Could primordial black holes be dark matter?
(PhysOrg.com) -- “We know that about 25% of the matter in the universe is dark matter, but we don’t know what it is,” Michael Kesden tells PhysOrg.com. “There are a number of different theories about what dark matter could be, but we think one alternative might be very small primordial black holes.”
When many of us think about black holes, we think of a huge cosmic event, sucking in everything around it. However, there is also the possibility of small black holes. “Einstein’s theory of relativity allows for black holes,” Kesden, a theoretical physicist at New York University, explains, “but doesn’t stipulate a size. It’s very possible that the early universe produced very small black holes. These would gravitate like massive black holes, floating through the universe and clustering.”
Kesden worked with Shravan Hanasoge, from Princeton University and the Max Planck Institute for Solar System Research, to work out method of using solar oscillations to determine whether a small, primordial black hole passed through a star. If the data can show that these small black holes formed near the beginning of the universe do exist, they might make good candidates for dark matter. Their work can be seen in Physical Review Letters: “Transient Solar Oscillations Driven by Primordial Black Holes.”
“Our approach is to consider what happens if you have dark matter made of primordial black holes passing through the sun,” Kesden says. “It’s been thought of before, but no one has actually done the calculations that we have.”
Kesden explains that the sun creates energy from the nuclear fusion at its center: “There is a balance between the outward pressure gradient due to the energy released by fusion and the inward force of gravity. If the sun, or any star, is perturbed it would shake a little.”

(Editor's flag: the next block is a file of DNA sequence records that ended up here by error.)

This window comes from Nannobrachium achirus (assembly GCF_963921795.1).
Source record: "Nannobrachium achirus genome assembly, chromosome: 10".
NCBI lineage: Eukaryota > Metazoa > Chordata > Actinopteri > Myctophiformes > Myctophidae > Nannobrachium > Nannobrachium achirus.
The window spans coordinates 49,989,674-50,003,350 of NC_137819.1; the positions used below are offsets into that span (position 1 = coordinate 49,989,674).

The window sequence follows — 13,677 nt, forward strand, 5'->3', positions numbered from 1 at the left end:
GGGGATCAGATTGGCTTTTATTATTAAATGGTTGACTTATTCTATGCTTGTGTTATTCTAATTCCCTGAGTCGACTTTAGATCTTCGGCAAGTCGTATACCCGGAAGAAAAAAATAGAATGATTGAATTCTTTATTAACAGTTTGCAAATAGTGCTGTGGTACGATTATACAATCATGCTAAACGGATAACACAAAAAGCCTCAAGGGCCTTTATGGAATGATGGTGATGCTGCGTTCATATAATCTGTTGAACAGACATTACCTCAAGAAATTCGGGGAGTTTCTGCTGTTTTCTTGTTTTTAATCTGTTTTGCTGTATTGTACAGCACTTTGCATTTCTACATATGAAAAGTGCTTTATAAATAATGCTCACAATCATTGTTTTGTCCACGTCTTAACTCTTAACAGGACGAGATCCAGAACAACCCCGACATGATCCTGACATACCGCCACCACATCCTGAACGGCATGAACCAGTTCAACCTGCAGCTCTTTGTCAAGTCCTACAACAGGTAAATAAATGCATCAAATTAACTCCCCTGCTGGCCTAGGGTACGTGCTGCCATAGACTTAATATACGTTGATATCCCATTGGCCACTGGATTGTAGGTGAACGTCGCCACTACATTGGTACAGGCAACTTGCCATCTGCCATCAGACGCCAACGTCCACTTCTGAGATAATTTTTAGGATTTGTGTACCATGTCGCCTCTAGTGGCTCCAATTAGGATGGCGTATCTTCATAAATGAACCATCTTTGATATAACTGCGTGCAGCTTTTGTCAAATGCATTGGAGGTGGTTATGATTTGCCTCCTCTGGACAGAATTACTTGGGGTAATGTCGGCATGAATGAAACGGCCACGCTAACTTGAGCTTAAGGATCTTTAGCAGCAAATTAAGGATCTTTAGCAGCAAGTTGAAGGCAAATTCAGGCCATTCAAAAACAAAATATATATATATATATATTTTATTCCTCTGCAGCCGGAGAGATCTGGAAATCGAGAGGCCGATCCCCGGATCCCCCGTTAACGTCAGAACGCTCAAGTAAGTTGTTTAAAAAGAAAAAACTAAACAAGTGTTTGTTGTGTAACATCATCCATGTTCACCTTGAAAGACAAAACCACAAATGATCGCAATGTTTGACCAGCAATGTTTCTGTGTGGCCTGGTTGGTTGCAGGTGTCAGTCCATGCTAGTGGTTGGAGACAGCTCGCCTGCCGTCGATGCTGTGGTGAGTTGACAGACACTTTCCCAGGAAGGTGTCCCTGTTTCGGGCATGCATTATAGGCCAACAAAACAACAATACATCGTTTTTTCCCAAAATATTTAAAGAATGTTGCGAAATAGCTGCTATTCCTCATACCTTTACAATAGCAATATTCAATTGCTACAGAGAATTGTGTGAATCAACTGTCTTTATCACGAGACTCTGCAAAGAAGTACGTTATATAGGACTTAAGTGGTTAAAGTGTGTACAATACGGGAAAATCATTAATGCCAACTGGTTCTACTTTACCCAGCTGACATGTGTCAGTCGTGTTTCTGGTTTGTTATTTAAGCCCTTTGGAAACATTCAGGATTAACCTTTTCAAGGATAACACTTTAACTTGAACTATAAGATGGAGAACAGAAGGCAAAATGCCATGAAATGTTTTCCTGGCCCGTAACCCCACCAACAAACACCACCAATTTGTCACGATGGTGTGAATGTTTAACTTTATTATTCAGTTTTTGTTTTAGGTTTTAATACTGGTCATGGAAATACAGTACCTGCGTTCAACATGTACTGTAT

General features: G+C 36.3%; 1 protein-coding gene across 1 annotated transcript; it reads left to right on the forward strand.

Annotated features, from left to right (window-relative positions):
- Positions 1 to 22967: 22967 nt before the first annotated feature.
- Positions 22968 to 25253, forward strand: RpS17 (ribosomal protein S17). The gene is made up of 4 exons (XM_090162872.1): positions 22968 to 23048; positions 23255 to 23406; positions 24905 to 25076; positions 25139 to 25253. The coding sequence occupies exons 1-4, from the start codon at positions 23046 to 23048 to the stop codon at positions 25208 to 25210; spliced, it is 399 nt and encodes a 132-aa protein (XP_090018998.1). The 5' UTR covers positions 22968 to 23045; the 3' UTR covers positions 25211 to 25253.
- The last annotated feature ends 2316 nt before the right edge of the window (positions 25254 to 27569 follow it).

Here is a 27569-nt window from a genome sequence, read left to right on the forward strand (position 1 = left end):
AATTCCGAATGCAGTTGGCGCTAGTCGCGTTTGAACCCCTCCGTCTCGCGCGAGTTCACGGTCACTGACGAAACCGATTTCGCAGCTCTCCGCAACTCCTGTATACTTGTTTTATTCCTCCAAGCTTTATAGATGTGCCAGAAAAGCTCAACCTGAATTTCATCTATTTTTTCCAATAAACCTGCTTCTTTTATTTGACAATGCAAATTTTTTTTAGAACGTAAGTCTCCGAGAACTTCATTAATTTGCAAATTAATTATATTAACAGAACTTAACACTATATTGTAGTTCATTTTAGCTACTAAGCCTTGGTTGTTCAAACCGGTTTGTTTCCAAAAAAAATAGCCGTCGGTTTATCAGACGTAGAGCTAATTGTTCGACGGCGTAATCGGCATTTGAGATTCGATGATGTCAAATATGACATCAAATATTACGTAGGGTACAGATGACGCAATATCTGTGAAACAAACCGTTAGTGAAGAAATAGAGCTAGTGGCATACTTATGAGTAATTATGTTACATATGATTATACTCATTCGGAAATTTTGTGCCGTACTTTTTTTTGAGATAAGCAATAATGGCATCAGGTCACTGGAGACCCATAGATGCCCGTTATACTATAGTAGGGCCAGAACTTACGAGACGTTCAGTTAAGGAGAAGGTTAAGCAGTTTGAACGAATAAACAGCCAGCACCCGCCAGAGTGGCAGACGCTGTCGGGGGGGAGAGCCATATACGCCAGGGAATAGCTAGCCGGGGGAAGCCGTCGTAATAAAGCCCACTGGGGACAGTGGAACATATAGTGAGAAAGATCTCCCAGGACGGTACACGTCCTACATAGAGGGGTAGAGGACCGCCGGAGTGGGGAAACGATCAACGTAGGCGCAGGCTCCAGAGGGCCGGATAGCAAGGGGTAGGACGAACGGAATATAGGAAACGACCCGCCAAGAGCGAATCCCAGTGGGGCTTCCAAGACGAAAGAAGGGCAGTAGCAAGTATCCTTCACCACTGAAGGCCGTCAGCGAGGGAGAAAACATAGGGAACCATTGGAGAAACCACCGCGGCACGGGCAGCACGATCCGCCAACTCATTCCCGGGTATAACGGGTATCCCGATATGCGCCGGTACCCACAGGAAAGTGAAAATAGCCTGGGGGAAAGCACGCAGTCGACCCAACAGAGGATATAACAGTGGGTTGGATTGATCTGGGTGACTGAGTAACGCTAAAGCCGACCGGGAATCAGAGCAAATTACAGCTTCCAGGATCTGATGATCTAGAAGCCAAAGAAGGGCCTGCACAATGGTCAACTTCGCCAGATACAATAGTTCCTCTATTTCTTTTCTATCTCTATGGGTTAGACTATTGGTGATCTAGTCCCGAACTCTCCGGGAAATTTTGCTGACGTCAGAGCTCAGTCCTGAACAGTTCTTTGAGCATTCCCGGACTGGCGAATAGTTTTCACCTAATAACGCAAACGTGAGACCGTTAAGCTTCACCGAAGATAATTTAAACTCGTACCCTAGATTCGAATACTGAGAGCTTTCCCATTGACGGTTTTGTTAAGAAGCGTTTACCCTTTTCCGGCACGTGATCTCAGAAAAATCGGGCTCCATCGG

“A small, primordial black hole would be the size of an atom but have the mass of an asteroid,” he points out. “Its strong gravitational field, as it cut through the sun, would squeeze it, then release, and cause the sun to oscillate before ultimately settling down.”
The idea is to measure the oscillation, and determine what would cause it. “Shravan Hanasoge wrote a program to help us with a simulation to see what the sun would look like if a primordial black hole passed through. The smallest mass detectable is 10^21 grams,” Kesden continues.
Now that Kesden and Hanasoge know what to look for, it is possible to measure the oscillations of different stars. Since these primordial black holes are thought to be moving through the universe, it should be observable in different stars. “By inferring the total amount of dark matter in the universe, it should be able to determine how often a primordial black hole would pass through the sun – if it’s dark matter,” Kesden says. Unfortunately, dark matter would only pass through the sun every millions of years. “That’s a long time to stare at our sun, waiting for the event.”
Instead of waiting millions of years for a primordial black hole to pass through our sun, it is possible to monitor millions of stars; one of these stars would likely encounter a primordial black hole every few years. Kesden points out that current and future space missions could collect the needed data. “It is possible to look at the data collected from asteroseismic missions for these events, now that we know what to look for. Someone could even look through data collected in the past to try to spot these oscillations.”
“At the Large Hadron Collider, some scientists are trying to determine if supersymmetry is dark matter,” Kesden says. “But if it isn’t found at the LHC, people will begin looking for other alternatives, and primordial black holes might be the answer to the outstanding question of what dark matter is.”
More information: Michael Kesden and Shravan Hanasoge, “Transient Solar Oscillations Driven by Primordial Black Holes,” Physical Review Letters (2011). Available online: link.aps.org/doi/10.1103/PhysRevLett.107.111101
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